Probate for Small NE Estates

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Courthouse for estate probate

In Nebraska, small estates can completely bypass probate via small estate affidavit and homestead transfer, or simplify it via summary administration.

Small Estate Personal Property Affidavit

If the personal property of a Nebraska estate has a combined gross value <$50,000, you can use the small estate process to settle the estate (other than any real estate) with no court involvement.

Requirements

To use the small estate process, the following conditions must be true:

  • The estate personal property (i.e., everything except real estate) has a gross value <$50K
  • At least 30 days have passed since the death
  • No petition has already been made to the court to officially appoint a personal representative

In determining the gross value of the estate, you should value assets as of the date of death, and subtract any liens or mortgages (but do ignore unsecured debts such as credit cards). Do not include any assets that would not normally go through probate, such as community property with rights of survivorship, assets with named beneficiaries (e.g., 401Ks, life insurance policies), and other standard probate exclusions.

Process

To use the small estate process:

  1. Prepare a Small Estate Affidavit
  2. It can be helpful to attach a copy of the death certificate and the will (if one exists)
  3. Obtain possession of estate assets by presenting the affidavit to current custodians
  4. Settle the estate in the normal way (pay debts, distribute remaining assets)
  5. If you are transferring a vehicle, submit DMV Affidavit to the DMV
  6. If everything goes smoothly, no court involvement will ever be required

Estate Settlement Considerations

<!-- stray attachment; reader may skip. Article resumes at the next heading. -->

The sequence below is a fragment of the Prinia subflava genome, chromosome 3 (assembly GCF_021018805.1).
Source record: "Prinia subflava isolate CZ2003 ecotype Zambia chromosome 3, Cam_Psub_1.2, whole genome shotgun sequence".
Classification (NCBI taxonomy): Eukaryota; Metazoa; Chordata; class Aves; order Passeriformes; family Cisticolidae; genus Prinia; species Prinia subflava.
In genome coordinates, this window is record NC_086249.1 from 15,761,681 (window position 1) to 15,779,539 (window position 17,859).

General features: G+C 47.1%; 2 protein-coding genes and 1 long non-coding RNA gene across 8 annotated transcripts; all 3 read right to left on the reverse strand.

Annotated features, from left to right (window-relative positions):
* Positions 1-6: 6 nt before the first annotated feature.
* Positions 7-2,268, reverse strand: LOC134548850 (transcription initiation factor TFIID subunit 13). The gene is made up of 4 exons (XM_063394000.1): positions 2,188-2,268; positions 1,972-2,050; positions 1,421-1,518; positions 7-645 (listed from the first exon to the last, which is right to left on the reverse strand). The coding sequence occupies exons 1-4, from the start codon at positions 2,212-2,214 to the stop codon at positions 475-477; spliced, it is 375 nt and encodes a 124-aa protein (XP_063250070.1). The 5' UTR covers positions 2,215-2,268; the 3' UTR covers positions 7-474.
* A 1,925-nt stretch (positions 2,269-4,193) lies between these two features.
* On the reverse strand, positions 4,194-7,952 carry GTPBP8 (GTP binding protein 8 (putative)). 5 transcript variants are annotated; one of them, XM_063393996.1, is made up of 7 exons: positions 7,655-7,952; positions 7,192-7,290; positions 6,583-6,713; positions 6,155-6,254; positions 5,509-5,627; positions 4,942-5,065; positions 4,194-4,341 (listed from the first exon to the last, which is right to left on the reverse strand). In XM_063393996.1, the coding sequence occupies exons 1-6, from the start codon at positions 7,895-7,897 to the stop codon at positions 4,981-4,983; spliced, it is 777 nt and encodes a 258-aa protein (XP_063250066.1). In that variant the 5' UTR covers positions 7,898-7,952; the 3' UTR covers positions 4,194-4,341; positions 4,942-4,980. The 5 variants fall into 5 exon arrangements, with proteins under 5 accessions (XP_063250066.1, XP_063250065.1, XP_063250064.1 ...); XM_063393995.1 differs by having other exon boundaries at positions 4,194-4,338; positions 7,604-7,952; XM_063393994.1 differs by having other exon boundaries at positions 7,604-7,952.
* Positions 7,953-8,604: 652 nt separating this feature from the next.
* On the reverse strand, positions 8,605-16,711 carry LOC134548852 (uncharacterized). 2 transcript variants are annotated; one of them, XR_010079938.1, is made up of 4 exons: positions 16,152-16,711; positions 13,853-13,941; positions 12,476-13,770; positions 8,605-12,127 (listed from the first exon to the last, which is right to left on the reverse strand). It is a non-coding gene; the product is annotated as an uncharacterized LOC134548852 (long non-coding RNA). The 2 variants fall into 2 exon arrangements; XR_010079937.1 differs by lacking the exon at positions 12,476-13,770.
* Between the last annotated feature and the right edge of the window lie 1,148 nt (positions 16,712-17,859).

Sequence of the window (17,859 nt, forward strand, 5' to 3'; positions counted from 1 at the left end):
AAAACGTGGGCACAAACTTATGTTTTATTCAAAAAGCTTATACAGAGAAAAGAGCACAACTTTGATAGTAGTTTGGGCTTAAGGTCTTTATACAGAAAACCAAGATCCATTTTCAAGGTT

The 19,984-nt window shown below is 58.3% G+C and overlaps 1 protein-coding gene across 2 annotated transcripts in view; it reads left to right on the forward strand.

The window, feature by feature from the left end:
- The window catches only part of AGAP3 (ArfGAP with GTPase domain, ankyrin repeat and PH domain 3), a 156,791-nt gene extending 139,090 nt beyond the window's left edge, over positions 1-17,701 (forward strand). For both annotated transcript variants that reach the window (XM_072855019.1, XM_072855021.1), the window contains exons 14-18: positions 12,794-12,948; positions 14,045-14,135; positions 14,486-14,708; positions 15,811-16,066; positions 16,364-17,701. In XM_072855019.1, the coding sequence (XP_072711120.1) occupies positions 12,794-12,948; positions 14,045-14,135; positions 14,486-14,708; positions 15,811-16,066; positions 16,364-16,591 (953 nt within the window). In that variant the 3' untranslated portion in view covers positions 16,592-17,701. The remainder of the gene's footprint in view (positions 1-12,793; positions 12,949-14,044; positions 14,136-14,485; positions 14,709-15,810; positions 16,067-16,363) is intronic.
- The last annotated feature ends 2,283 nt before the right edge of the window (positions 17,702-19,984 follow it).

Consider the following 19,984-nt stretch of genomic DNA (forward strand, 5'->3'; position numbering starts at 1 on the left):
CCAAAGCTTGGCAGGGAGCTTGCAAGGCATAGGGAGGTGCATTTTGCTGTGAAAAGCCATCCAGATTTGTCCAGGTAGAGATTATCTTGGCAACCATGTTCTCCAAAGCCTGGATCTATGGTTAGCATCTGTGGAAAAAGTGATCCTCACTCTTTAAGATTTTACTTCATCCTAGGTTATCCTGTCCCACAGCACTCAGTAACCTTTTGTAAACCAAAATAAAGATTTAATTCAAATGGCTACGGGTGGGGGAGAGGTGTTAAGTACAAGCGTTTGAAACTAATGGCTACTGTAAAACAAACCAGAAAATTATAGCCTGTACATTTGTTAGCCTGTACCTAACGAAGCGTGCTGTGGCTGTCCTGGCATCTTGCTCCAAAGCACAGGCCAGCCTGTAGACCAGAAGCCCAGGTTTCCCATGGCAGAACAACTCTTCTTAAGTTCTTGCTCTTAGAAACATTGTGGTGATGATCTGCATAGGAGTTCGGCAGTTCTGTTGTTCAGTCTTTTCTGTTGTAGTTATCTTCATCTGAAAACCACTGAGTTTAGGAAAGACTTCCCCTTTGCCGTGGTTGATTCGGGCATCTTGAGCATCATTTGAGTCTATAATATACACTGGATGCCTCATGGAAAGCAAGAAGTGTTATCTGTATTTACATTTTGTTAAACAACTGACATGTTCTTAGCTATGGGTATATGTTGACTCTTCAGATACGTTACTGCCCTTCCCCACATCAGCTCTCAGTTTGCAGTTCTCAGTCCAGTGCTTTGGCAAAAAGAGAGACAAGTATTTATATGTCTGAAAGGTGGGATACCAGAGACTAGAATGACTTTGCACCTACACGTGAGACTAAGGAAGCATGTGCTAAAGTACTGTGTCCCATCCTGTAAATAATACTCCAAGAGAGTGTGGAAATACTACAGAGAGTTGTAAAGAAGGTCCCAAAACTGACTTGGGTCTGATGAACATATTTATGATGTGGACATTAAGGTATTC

Before paying any debts or making any distributions, be sure to account for any NE Family Entitlements, which typically have priority over everything except expenses of the last illness, funeral charges, and any estate administrations expenses.

Estate debts have priority over most distributions in turn, so you should arrange to have all debts resolved before distributing assets. Unpaid estate creditors have the right to sue heirs for the value of any distributions received using the approaches described on this page.

If estate solvency is uncertain, an executor should consider going through official probate for the increased creditor protection it offers. Alternately, such uncertainty can sometimes persuade creditors to forgive a portion of debts, since they will want to avoid legal expenses as well, and may prefer to get something rather than nothing.

See also Making Distributions.

See NE Code § 30-24,125.

Small Estate Real Property Affidavit

If the real property (i.e., real estate) of a Nebraska estate has a combined net value <$50,000, you can use the small estate process to transfer the property with no court involvement.

Requirements

To use this process, the following conditions must be true:

  • The estate's real property in Nebraska has a combined net value <$50K
  • At least 30 days have passed since the death
  • No petition has already been made to the court to officially appoint a personal representative